skip to Main Content
It’s Never Too Late To Hit Reset

It’s never too late to hit Reset

Post Series: Being a Designer

One of the things I’ve noticed is that many of us tend to start down a career path, or even a role in a career and fall into a groove. This has been mentioned so many times that it’s a cliche now. ‘In a rut’. Recently though, I realized that I can reset many things in my life. I can reset my work expectations, my hobby and my family life.

I’ve been working for my current company for almost 12 years. Not a bad career but before this, I had only worked in this field for about 8

years. Given how long I’ve been in the workforce, 20 years in IT seems like a lot but it’s not much. In the 20 years in this field I’ve had about 9 different roles across 6 different companies. Before I got into IT, I had 3 major career changes.

Not counting high school jobs my original career, the one I went to school for was Aviation Mechanic, and Avionics technician. I worked in that field for a while and then transitioned to Crypto communications support, Aerostat mechanical support, quality control for surface mount electronics, and even help desk. I suppose you could say that I’ve reset my career about 7 times since I entered the workforce. Some of those resets were vastly different than was I was doing before. I not only survived the change, but flourished and grew, and found things I was more interested in, and passionate about. It made work, less work.

Eventually I landed in a company that I respect, and that I’m proud to work for. Sure it has it’s problems, but I work for the company that creates technology that every single person in the world uses at some point in their lives, including our competitors. I always wanted to work for the company that Creating the leading edge, not used leading edge technology. What do you know, here I am.

Even within my 12 years here though, I’ve hit Reset twice now. I was originally a security consultant. Kind of a hacker for the good guys. That was my first job here and it was deeply technical. I’m talking Bit Register, and stack frame manipulation kind of deep technical. But I always wanted to be on stage at the conventions. So I hit reset again and changed roles. I became a Technical Evangelist. Still one of the coolest job titles in the world. Also very technical but there was a requirement to always be learning new technology to a deep level and being able to put it in simpler terms for the masses. That, I feel, is perhaps my strongest skill. I loved that job. But then that leading edge crept up on me again and I hit Reset. Not so much to the role, but the technology the role was centered on, HoloLens. Now I’m a regional business development manager with very little technical requirements in my day to day work.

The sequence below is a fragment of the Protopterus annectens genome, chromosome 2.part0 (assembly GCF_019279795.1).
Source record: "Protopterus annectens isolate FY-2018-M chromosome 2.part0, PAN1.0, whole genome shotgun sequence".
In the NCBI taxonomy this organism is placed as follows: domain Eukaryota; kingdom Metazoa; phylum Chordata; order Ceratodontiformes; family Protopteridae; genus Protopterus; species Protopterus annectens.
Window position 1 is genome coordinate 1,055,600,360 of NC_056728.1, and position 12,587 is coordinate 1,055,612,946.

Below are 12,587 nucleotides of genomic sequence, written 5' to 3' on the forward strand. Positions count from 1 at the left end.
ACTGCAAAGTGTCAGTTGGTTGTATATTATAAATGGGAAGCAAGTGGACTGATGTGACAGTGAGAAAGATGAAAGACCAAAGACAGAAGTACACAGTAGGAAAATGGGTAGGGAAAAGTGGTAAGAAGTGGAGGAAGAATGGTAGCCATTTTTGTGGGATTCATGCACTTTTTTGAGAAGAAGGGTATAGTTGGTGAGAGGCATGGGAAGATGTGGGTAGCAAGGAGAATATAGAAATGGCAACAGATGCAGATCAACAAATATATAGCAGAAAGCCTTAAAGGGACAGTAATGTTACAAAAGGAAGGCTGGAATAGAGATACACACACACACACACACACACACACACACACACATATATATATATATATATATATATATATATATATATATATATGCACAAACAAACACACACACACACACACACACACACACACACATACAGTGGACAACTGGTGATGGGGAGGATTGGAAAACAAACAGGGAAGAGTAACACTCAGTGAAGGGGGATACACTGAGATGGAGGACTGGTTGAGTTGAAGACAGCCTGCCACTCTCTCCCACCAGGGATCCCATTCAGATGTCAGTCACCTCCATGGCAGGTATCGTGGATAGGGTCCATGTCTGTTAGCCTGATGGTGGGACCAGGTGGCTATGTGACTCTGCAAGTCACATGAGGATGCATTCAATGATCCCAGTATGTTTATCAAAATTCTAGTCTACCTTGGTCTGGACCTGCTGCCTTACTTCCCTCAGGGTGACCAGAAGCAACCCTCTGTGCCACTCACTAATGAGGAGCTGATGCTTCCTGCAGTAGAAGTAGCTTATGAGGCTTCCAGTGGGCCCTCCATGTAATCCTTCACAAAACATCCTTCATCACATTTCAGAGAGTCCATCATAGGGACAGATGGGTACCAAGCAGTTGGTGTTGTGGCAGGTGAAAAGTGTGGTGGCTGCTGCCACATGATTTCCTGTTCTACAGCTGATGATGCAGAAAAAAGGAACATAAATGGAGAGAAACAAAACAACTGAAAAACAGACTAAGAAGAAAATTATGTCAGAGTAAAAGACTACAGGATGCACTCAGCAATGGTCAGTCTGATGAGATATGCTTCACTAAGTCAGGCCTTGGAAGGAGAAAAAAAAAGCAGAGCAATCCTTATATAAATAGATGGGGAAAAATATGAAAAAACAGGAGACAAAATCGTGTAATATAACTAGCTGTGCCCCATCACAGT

I’m finding striking similarities in my Jobby (Job-Hobby) of board game design. Now you may not realize it, but all of those games you played as a kid or even now, someone had to spend time thinking that game up, putting it together with pieces, boards, rules and getting it manufactured and into the stores you bought it at. There is a whole lot of work that goes in to getting a game from idea to table.

When I started Cravon Studios to make games, I didn’t realize just how much was really involved. Over the past 2 years I’ve learned by floundering in the deep end, and choking on my fair share of water. Did I hit reset? Well in a manner of speaking yes I did. I haven’t left my day job, but my Jobby is going to take me into retirement. So there is definitely a Reset coming up, and mentally, I’m having to parallel process for the next few years.

But even in my game design business I’ve had to start down a few paths making lighter party card games like Kickin Your Caterpillar and Kickin Your Ass, and slightly more complex games like Troll Bridge. But is it what I want to make? Are these lighter games the ones I’ve had in my head and heart for 30+ years now? After year 1, and publishing 3.5 games now (a drinking edition of one of the games only counts as half) I’m realizing that even with my jobby I might have to hit reset and rethink where I want to take this and the kinds of games I want to make.

Instead of producing 2 games a year and cranking them out, I realize that to really achieve what I want, I need to slow down, be much more picky about what I decide to spend my time on designing and developing, and make one really good game every year or even every other year.

In fact I’m about to shelve a game in favor of a different game that keeps coming to the forefront of my mind. One I am more passionate about, and one that is deeper and the kind of game I’d rather be known for. Sure, there will be the occasional light game but that’s not where my passion lies.

There is still a lot of learning to do. Learning is part of every reset because you are learning about yourself. I’m sure many of us have decisions in our lives that we would have changed if we had known then what we know now. There are just as many that we would not change. The most important factor you have to consider when you feel you need a reset is your Why.

Why are you doing what you are doing right now? Why are you doing the work that you are doing right now? Why aren’t you doing the work that you want to be doing right now? There is a great book called The Way of the SEAL: Think Like an Elite Warrior to Lead and Succeed by Mark Divine that discusses this topic very well. He talks about what you stand for, which drives why you do things. I recommend it highly.

What is your Why? Let your Why guide your Reset. If you don’t feel your Why is being satisfied, you may be due for a Reset. Don’t be afraid of the change. You are the only one that knows your Why and the only one that has the power to hit Reset for yourself.

Please follow and like us:

Leave a Reply

Facebook
Facebook
YOUTUBE
LINKEDIN
Instagram
Back To Top